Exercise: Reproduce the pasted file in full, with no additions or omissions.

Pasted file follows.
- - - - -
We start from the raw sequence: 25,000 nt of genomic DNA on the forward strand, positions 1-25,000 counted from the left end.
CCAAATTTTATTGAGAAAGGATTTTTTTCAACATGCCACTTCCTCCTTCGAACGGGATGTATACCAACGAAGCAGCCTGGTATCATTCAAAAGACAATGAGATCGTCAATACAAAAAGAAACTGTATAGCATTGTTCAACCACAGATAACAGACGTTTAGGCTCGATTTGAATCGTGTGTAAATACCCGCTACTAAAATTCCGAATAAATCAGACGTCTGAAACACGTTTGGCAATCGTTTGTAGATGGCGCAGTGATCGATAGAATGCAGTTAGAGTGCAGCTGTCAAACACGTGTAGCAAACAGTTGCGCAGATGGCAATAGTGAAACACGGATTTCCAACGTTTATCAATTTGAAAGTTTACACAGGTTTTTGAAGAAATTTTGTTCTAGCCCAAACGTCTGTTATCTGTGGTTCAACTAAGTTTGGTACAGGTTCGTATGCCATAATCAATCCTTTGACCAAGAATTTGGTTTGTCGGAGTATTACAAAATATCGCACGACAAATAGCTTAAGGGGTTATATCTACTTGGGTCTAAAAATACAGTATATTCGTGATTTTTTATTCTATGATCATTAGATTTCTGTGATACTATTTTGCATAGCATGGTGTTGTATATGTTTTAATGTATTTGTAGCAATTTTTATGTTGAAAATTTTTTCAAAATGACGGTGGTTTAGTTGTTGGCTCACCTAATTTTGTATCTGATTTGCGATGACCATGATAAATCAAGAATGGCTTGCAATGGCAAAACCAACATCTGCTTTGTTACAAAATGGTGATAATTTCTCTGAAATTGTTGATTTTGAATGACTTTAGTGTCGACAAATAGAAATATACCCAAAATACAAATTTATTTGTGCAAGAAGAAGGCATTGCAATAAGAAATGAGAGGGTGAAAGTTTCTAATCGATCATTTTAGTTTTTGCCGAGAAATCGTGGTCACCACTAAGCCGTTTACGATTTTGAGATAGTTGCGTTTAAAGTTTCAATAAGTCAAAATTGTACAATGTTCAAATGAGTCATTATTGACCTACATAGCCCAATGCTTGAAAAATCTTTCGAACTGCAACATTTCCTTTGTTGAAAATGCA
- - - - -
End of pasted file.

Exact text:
We start from the raw sequence: 25,000 nt of genomic DNA on the forward strand, positions 1-25,000 counted from the left end.
CCAAATTTTATTGAGAAAGGATTTTTTTCAACATGCCACTTCCTCCTTCGAACGGGATGTATACCAACGAAGCAGCCTGGTATCATTCAAAAGACAATGAGATCGTCAATACAAAAAGAAACTGTATAGCATTGTTCAACCACAGATAACAGACGTTTAGGCTCGATTTGAATCGTGTGTAAATACCCGCTACTAAAATTCCGAATAAATCAGACGTCTGAAACACGTTTGGCAATCGTTTGTAGATGGCGCAGTGATCGATAGAATGCAGTTAGAGTGCAGCTGTCAAACACGTGTAGCAAACAGTTGCGCAGATGGCAATAGTGAAACACGGATTTCCAACGTTTATCAATTTGAAAGTTTACACAGGTTTTTGAAGAAATTTTGTTCTAGCCCAAACGTCTGTTATCTGTGGTTCAACTAAGTTTGGTACAGGTTCGTATGCCATAATCAATCCTTTGACCAAGAATTTGGTTTGTCGGAGTATTACAAAATATCGCACGACAAATAGCTTAAGGGGTTATATCTACTTGGGTCTAAAAATACAGTATATTCGTGATTTTTTATTCTATGATCATTAGATTTCTGTGATACTATTTTGCATAGCATGGTGTTGTATATGTTTTAATGTATTTGTAGCAATTTTTATGTTGAAAATTTTTTCAAAATGACGGTGGTTTAGTTGTTGGCTCACCTAATTTTGTATCTGATTTGCGATGACCATGATAAATCAAGAATGGCTTGCAATGGCAAAACCAACATCTGCTTTGTTACAAAATGGTGATAATTTCTCTGAAATTGTTGATTTTGAATGACTTTAGTGTCGACAAATAGAAATATACCCAAAATACAAATTTATTTGTGCAAGAAGAAGGCATTGCAATAAGAAATGAGAGGGTGAAAGTTTCTAATCGATCATTTTAGTTTTTGCCGAGAAATCGTGGTCACCACTAAGCCGTTTACGATTTTGAGATAGTTGCGTTTAAAGTTTCAATAAGTCAAAATTGTACAATGTTCAAATGAGTCATTATTGACCTACATAGCCCAATGCTTGAAAAATCTTTCGAACTGCAACATTTCCTTTGTTGAAAATGCA